Youth in foster care are more than twice as likely (PDF) Visit disclaimer page to get pregnant and become a parent while in care or after care. That’s why for more than 20 years, staff at the University of Louisville Kent School of Social Work Visit disclaimer page have worked tirelessly to improve health outcomes for youth in foster care. As a Sexual Risk Avoidance Education (SRAE) Program grantee, a program funded by the Family and Youth Services Bureau, the Kent School of Social Work equips Kentucky youth in foster care with knowledge and skills to build healthy relationships and improve health outcomes through the CHAMPS II Program Visit disclaimer page .
On a daily basis, the Kent team applies lessons from two decades of child welfare work and insights from previous research Visit disclaimer page to reduce teen pregnancy among Kentucky youth. Their recent SRAE funding has helped expand much needed program services to address issues like human trafficking, sexual coercion, and suicide prevention among foster care youth. As part of the expansion, program staff deliver Love Notes Visit disclaimer page —an evidence-based, comprehensive healthy relationship curriculum, in multiple settings. Tailored to align with the needs of youth and their level of trauma, the curriculum is currently taught in residential facilities and independent living programs. Youth that live in residential facilities usually receive one lesson per week to minimize trauma-related triggers.* The curriculum is also delivered through CHAMPS Camp—where community-based organizations create a camplike environment for youth to gather for two days of learning and fun. The only requirement is that youth agree to show up energized and ready to learn!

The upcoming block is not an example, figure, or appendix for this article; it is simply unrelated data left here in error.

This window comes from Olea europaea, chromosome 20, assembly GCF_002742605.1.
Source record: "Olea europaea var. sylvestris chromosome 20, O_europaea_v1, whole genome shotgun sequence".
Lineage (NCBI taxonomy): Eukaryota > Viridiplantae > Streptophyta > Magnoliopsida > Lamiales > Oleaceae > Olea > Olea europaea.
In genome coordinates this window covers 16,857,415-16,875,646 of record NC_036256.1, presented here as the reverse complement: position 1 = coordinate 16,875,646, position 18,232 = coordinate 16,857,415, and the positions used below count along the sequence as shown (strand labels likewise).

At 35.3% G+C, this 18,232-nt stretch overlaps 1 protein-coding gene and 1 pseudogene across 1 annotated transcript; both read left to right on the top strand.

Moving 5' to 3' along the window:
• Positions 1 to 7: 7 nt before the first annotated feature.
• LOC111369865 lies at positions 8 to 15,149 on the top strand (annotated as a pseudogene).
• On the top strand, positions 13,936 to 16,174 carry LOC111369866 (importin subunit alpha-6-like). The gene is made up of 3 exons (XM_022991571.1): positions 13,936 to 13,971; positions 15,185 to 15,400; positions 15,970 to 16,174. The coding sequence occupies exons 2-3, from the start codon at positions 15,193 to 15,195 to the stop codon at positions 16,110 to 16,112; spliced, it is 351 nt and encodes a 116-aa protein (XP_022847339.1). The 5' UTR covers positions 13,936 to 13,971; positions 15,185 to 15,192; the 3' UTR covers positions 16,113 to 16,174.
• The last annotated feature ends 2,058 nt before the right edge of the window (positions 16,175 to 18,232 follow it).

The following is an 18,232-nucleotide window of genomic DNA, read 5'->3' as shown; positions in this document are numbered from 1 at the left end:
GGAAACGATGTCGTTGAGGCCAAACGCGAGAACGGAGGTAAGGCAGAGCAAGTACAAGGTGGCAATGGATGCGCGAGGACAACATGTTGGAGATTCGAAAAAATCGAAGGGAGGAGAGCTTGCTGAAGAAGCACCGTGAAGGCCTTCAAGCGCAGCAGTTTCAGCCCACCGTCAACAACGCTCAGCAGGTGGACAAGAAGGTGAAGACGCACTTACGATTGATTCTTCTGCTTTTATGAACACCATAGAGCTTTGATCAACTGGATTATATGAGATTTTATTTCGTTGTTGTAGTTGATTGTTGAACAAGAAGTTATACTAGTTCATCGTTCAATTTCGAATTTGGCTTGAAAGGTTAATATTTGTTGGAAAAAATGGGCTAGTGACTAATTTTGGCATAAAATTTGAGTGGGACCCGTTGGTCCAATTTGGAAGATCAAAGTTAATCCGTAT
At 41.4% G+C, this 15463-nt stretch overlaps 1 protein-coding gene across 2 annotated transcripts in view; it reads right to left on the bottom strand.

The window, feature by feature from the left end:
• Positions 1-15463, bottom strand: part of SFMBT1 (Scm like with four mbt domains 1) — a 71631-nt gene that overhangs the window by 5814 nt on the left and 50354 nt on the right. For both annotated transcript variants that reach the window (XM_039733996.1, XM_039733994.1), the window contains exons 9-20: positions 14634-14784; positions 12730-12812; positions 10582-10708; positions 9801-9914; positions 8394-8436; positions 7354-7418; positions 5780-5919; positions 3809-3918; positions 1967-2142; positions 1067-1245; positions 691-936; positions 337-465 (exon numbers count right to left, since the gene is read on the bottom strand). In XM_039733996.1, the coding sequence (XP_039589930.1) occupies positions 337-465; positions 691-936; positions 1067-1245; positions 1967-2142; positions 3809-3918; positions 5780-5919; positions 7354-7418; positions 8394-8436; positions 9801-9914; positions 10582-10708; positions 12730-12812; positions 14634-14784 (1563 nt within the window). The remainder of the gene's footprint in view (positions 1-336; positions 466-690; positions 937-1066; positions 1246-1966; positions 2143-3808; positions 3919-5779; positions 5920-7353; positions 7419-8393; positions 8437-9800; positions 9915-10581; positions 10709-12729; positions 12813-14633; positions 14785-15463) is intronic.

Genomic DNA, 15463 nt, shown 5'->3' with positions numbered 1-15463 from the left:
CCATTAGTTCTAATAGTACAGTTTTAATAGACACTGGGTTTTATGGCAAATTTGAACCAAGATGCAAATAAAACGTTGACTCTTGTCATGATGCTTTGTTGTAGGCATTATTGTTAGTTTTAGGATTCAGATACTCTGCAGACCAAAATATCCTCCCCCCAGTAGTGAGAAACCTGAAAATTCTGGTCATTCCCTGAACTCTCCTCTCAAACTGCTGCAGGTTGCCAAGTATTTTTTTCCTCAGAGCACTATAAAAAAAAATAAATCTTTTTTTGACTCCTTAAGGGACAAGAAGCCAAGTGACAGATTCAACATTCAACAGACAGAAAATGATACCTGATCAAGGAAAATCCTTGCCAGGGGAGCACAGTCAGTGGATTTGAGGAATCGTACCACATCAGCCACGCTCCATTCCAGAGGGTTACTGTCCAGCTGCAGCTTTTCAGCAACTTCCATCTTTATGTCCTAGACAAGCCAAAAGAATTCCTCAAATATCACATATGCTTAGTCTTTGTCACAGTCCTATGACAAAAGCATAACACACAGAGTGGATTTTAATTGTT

A recent collaboration between the Champs II Program and three foster care agencies resulted in the Straight from the Heart Conference at Home of the Innocents Visit disclaimer page in Louisville, KY. The event was the brainchild from a mandate for a private foster care program to have a trauma-informed care training for foster and adoptive parents. The event not only provided trauma-informed care training for foster and adoptive parents, but also created key partnerships and linkages in the community to further expand the program’s capacity to provide youth with other important support services. This innovative event further established the program as a key player in adolescent health in the state of Kentucky.
Youth that completed the Love Notes curriculum experienced several positive changes, including changes in attitudes about non-marital sex, teen pregnancy, and dating violence. Program youth also reported a decrease in feelings of suicidality (e.g., desire to die and suicide ideation, plan, intent, and attempt) and they were working to overcome childhood trauma and hurts.
The CHAMPS II program is on target to exceed their original goal—to reach 1,100 youth in two years. To date, 1,206 youth have been referred to the program. More than 75 percent of these youth have successfully completed the program. By exploring different methods of delivery and expanding the program to other settings (juvenile justice and workforce education programs), CHAMPS II is successfully improving positive youth outcomes through meaningful prevention services.
*Tip: The selection of delivery method(s) should be informed by the level of trauma youth have experienced.